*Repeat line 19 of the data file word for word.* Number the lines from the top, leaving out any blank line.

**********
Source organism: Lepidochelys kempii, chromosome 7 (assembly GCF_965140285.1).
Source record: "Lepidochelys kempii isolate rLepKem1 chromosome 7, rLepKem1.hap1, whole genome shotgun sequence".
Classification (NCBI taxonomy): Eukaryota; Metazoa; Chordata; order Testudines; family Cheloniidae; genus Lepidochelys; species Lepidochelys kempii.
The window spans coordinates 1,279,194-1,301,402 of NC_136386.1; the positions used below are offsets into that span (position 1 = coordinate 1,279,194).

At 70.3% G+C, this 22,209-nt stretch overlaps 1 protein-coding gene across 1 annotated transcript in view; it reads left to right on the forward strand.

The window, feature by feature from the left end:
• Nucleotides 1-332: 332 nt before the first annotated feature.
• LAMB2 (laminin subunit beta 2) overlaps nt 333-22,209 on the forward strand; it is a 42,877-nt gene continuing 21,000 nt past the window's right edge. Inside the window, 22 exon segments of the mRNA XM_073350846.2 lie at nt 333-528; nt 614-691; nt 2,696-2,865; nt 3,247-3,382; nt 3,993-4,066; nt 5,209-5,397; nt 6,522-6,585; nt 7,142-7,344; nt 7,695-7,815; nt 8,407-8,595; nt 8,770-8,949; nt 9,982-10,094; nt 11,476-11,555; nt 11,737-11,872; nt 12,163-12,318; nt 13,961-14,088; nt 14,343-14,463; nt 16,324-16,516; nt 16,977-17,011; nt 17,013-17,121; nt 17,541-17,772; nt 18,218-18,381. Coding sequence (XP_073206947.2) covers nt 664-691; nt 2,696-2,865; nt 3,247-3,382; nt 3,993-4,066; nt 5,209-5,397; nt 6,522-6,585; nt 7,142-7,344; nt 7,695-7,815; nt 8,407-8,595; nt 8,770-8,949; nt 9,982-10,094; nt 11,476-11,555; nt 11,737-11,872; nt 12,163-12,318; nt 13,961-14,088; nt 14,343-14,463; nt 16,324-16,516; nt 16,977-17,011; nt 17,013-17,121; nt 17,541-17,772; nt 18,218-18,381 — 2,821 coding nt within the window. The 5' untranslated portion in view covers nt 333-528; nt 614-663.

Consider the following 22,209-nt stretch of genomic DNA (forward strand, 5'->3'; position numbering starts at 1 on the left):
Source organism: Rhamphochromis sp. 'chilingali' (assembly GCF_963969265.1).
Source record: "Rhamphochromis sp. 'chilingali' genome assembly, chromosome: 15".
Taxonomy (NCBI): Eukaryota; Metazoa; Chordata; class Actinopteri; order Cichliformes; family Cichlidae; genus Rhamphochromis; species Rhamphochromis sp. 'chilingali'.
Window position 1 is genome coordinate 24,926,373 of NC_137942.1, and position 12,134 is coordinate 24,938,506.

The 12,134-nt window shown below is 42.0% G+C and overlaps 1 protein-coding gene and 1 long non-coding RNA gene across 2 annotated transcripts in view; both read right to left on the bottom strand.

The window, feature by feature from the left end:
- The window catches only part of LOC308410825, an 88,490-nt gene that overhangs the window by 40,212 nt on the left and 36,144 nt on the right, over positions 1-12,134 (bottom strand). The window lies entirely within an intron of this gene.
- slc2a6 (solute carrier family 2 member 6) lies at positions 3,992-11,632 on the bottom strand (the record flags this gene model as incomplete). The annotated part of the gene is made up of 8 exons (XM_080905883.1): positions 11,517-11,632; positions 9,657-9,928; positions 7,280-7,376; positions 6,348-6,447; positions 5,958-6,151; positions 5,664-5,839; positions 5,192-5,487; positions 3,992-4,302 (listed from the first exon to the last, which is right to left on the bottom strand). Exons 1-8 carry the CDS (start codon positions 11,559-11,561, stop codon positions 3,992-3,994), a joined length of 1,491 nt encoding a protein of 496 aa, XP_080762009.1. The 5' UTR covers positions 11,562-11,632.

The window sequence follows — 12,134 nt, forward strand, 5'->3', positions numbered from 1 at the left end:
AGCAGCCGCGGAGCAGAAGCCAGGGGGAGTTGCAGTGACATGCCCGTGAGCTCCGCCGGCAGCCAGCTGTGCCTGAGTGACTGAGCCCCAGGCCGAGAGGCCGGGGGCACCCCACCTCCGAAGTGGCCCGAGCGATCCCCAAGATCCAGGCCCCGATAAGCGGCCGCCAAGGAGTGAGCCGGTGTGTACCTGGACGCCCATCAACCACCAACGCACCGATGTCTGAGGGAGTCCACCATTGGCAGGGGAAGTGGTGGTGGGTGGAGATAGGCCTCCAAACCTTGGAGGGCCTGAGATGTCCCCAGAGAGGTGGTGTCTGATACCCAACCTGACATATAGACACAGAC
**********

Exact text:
AGCAGCCGCGGAGCAGAAGCCAGGGGGAGTTGCAGTGACATGCCCGTGAGCTCCGCCGGCAGCCAGCTGTGCCTGAGTGACTGAGCCCCAGGCCGAGAGGCCGGGGGCACCCCACCTCCGAAGTGGCCCGAGCGATCCCCAAGATCCAGGCCCCGATAAGCGGCCGCCAAGGAGTGAGCCGGTGTGTACCTGGACGCCCATCAACCACCAACGCACCGATGTCTGAGGGAGTCCACCATTGGCAGGGGAAGTGGTGGTGGGTGGAGATAGGCCTCCAAACCTTGGAGGGCCTGAGATGTCCCCAGAGAGGTGGTGTCTGATACCCAACCTGACATATAGACACAGAC